UMMS Affiliation

Department of Population and Quantitative Health Sciences; Meyers Health Care Institute; Department of Medicine; UMass Worcester Prevention Research Center

Publication Date

2022-05-05

Document Type

Article

Disciplines

Behavioral Medicine | Health Services Research | Medical Education | Preventive Medicine | Psychiatry and Psychology

Abstract

Physicians' abilities to address obesity in routine care may be affected by their own health behaviors, skills in and attitudes toward weight management counseling (WMC). Gender differences have been noted amongst these factors as well. We examined gender differences in personal health behaviors and predictors of perceived WMC skills and attitudes of medical students enrolled in a WMC trial. Enrollment took place in 2020 and consisted of students from eight U.S. medical schools. Baseline measures included demographics, exercise, and weight management behaviors, WMC attitudes and perceived skills. Descriptive statistics were calculated, and linear mixed models used to assess the effect of personal health behaviors on outcomes of WMC attitudes and perceived skills. Complete data were available for 1145 medical students. More males reported exercising 4 or more days/week (58.6% v. 41.4%), being more likely to monitor their weight (75.6% v. 70.3%) and less likely to intentionally attempt weight loss in the past (50.3% v. 65.3%) compared to females (all p's < 0.05). Exercising 4 or more days per week was positively associated with perceived WMC skills in the adjusted model (beta = 0.10, CI 0.06 to 0.14, p < 0.01). Exercise frequency was positively associated with perceived WMC skills, regardless of gender. WMC curriculum may consider focusing on personal health behaviors such as exercise to increase perceived WMC skills.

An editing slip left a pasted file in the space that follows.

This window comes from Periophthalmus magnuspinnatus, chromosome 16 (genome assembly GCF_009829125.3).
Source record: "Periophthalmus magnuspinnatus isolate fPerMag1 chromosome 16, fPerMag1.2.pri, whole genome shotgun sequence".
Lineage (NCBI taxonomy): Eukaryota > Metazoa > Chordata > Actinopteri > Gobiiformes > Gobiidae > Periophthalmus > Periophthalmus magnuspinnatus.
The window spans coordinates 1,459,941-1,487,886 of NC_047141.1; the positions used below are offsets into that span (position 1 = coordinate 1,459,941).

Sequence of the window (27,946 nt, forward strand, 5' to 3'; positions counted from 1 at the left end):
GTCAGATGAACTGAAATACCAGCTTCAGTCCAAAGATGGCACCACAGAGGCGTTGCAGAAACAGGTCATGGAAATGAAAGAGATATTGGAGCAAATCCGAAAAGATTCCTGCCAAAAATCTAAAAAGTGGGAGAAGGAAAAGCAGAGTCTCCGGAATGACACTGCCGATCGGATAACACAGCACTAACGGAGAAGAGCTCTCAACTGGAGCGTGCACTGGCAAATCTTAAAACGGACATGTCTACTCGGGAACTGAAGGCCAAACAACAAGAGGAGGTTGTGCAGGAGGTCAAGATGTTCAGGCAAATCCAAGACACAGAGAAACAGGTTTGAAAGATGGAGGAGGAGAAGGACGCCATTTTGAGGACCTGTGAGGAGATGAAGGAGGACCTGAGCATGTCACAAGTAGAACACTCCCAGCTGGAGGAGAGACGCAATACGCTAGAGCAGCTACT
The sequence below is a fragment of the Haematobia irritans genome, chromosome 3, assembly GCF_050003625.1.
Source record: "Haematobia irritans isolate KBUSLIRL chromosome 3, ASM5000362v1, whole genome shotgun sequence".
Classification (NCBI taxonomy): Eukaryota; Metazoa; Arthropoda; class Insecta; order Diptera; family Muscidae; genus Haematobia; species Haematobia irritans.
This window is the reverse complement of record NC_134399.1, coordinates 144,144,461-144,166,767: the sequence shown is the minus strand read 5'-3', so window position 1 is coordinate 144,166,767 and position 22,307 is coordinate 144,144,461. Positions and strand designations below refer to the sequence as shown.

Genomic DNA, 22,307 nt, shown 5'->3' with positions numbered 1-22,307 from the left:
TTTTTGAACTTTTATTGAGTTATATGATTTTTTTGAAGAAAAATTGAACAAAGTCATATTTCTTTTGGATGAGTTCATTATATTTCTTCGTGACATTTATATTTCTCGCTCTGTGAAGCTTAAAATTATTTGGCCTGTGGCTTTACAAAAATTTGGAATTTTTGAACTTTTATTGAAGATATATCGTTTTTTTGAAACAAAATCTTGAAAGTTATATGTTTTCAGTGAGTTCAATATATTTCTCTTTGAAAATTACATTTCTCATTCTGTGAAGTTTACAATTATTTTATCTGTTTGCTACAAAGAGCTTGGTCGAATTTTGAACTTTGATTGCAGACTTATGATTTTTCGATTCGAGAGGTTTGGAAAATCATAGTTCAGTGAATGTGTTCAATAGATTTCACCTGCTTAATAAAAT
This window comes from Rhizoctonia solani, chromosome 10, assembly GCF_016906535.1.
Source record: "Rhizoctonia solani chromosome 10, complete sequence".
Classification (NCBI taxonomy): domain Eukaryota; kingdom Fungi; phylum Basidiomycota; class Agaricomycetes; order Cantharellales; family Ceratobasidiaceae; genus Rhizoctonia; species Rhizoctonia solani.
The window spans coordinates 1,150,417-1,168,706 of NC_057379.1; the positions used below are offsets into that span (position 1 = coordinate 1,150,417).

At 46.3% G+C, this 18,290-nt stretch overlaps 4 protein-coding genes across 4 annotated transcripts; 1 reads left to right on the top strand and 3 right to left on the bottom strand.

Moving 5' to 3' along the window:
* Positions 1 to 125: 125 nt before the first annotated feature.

Keywords

Attitudes, Exercise, Health behaviors, Medical students, Weight management

Rights and Permissions

© 2022 The Author(s). Published by Elsevier Inc. This is an open access article under the CC BY-NC-ND license (http://creativecommons.org/licenses/by-nc-nd/4.0/).

DOI of Published Version

10.1016/j.pmedr.2022.101814

Source

Faro JM, Pbert L, Crawford S, Frisard CF, Pendharkar JA, Sadasivam RS, Geller AC, Mazor KM, Ockene JK. U.S. medical students personal health behaviors, attitudes and perceived skills towards weight management counseling. Prev Med Rep. 2022 May 5;27:101814. doi: 10.1016/j.pmedr.2022.101814. PMID: 35656208; PMCID: PMC9152782. Link to article on publisher's site

Journal/Book/Conference Title

Preventive medicine reports

Related Resources

Link to Article in PubMed

PubMed ID

35656208

Creative Commons License

Creative Commons Attribution-Noncommercial-No Derivative Works 4.0 License
This work is licensed under a Creative Commons Attribution-Noncommercial-No Derivative Works 4.0 License.

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